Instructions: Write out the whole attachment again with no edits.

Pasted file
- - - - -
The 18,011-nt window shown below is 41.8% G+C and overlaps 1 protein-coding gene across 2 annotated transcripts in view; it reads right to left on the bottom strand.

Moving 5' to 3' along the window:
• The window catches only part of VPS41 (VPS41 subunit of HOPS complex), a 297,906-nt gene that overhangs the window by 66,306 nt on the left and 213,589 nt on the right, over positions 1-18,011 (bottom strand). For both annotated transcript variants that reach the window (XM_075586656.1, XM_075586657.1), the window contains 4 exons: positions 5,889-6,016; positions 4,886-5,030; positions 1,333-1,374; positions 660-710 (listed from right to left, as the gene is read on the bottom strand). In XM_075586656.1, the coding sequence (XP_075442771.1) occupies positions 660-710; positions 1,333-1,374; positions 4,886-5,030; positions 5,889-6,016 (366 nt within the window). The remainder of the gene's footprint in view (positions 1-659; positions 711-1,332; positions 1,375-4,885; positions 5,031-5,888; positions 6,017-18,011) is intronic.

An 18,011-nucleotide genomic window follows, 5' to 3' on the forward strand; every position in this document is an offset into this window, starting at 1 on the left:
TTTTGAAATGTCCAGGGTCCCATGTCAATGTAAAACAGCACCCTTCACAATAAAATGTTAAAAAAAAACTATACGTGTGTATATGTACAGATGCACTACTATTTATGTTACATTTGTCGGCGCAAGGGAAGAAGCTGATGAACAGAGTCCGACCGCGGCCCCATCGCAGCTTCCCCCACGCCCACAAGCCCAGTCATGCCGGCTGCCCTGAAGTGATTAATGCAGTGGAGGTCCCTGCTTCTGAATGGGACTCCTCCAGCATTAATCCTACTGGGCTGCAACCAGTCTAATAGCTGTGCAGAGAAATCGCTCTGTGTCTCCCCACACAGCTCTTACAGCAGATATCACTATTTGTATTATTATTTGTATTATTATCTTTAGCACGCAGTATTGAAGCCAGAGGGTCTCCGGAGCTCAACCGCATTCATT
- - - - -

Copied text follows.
The 18,011-nt window shown below is 41.8% G+C and overlaps 1 protein-coding gene across 2 annotated transcripts in view; it reads right to left on the bottom strand.

Moving 5' to 3' along the window:
• The window catches only part of VPS41 (VPS41 subunit of HOPS complex), a 297,906-nt gene that overhangs the window by 66,306 nt on the left and 213,589 nt on the right, over positions 1-18,011 (bottom strand). For both annotated transcript variants that reach the window (XM_075586656.1, XM_075586657.1), the window contains 4 exons: positions 5,889-6,016; positions 4,886-5,030; positions 1,333-1,374; positions 660-710 (listed from right to left, as the gene is read on the bottom strand). In XM_075586656.1, the coding sequence (XP_075442771.1) occupies positions 660-710; positions 1,333-1,374; positions 4,886-5,030; positions 5,889-6,016 (366 nt within the window). The remainder of the gene's footprint in view (positions 1-659; positions 711-1,332; positions 1,375-4,885; positions 5,031-5,888; positions 6,017-18,011) is intronic.

An 18,011-nucleotide genomic window follows, 5' to 3' on the forward strand; every position in this document is an offset into this window, starting at 1 on the left:
TTTTGAAATGTCCAGGGTCCCATGTCAATGTAAAACAGCACCCTTCACAATAAAATGTTAAAAAAAAACTATACGTGTGTATATGTACAGATGCACTACTATTTATGTTACATTTGTCGGCGCAAGGGAAGAAGCTGATGAACAGAGTCCGACCGCGGCCCCATCGCAGCTTCCCCCACGCCCACAAGCCCAGTCATGCCGGCTGCCCTGAAGTGATTAATGCAGTGGAGGTCCCTGCTTCTGAATGGGACTCCTCCAGCATTAATCCTACTGGGCTGCAACCAGTCTAATAGCTGTGCAGAGAAATCGCTCTGTGTCTCCCCACACAGCTCTTACAGCAGATATCACTATTTGTATTATTATTTGTATTATTATCTTTAGCACGCAGTATTGAAGCCAGAGGGTCTCCGGAGCTCAACCGCATTCATT